“It is unfortunate that the NHLPA has unreasonably refused to approve a plan that an overwhelming majority of our clubs voted to support, and that has received such widespread support from our fans and other members of the hockey community, including players," NHL Deputy Commissioner Bill Daly said in a release. "We have now spent the better part of four weeks attempting to satisfy the NHLPA’s purported concerns with the plan with no success. Because we have already been forced to delay, and as a result are already late in beginning the process of preparing next season’s schedule, we have no choice but to abandon our intention to implement the realignment plan and modified playoff format for next season.”

NHLPA Executive Director Donald Fehr offered a response Friday night, citing concerns over travel and how teams would qualify for the playoffs.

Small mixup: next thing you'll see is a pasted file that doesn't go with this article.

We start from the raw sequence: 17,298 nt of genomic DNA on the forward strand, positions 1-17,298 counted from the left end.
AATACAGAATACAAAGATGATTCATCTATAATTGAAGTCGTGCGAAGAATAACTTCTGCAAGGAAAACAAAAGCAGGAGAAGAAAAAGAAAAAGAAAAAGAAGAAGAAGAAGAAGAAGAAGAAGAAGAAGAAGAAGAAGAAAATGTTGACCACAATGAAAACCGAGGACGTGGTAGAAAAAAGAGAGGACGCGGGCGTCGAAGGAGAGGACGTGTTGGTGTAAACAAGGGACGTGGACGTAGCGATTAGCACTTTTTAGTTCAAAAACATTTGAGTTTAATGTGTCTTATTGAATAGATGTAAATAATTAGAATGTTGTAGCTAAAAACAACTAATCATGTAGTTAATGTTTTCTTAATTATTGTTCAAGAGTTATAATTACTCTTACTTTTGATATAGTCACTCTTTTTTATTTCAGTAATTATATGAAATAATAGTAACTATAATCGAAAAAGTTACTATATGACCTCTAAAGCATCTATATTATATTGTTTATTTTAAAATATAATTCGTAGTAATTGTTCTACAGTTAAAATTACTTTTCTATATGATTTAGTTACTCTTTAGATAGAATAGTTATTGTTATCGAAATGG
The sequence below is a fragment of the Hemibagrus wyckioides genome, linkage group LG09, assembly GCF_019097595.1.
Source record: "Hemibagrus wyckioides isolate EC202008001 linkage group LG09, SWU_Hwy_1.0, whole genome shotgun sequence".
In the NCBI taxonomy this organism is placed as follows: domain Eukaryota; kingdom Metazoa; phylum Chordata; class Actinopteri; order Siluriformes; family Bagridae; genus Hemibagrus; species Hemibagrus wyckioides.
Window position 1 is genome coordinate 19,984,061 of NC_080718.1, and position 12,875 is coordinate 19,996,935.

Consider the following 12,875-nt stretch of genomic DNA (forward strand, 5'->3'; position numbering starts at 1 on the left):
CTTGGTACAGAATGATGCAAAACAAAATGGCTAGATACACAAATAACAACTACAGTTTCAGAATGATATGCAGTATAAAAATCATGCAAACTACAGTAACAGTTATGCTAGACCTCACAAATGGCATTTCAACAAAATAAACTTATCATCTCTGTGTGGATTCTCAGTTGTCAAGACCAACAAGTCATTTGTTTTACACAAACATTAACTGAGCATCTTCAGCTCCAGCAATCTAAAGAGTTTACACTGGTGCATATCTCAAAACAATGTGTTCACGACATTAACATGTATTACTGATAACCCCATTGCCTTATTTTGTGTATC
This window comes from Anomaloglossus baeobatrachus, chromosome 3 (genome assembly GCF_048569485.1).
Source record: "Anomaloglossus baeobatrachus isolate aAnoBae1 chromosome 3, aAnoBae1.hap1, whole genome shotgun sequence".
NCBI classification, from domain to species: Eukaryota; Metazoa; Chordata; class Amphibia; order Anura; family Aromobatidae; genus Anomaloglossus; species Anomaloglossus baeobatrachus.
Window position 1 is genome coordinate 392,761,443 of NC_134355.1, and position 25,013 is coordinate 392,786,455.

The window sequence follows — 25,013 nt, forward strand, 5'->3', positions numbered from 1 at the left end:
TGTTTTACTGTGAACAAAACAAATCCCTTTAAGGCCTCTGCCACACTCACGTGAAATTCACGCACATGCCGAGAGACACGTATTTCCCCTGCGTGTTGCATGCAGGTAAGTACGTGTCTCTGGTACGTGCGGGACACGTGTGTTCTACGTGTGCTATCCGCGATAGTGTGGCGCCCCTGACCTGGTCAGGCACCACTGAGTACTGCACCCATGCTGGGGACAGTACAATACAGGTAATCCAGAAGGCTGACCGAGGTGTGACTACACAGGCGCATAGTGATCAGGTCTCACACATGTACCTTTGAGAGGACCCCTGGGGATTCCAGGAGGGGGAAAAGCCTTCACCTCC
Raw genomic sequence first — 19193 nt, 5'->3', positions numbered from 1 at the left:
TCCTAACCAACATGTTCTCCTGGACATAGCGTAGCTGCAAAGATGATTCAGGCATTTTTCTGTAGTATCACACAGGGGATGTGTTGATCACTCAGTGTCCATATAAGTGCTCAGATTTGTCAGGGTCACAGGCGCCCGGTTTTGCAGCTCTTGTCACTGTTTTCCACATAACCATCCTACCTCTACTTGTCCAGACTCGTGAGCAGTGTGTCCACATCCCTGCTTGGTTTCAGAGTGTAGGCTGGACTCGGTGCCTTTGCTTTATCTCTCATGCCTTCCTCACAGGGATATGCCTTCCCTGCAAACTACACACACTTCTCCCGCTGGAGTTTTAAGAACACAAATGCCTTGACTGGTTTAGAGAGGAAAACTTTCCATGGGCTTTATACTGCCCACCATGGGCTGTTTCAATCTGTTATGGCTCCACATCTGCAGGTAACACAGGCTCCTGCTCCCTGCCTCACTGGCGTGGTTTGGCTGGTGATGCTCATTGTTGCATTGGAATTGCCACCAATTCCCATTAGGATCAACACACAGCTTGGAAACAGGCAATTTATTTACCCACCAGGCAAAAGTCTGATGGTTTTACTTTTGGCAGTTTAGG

“Over the last month, we have had several discussions with the League and extensive dialogue with players, most recently on an Executive Board conference call on January 1. Two substantial player concerns emerged: (1) whether the new structure would result in increased and more onerous travel; and (2) the disparity in chances of making the playoffs between the smaller and larger divisions,” Fehr said. “The League set a deadline of January 6, 2012 for the NHLPA to provide its consent to the NHL’s proposal. Players’ questions about travel and concerns about the playoff format have not been sufficiently addressed; as such, we are not able to provide our consent to the proposal at this time. We continue to be ready and willing to have further discussions should the League be willing to do so.”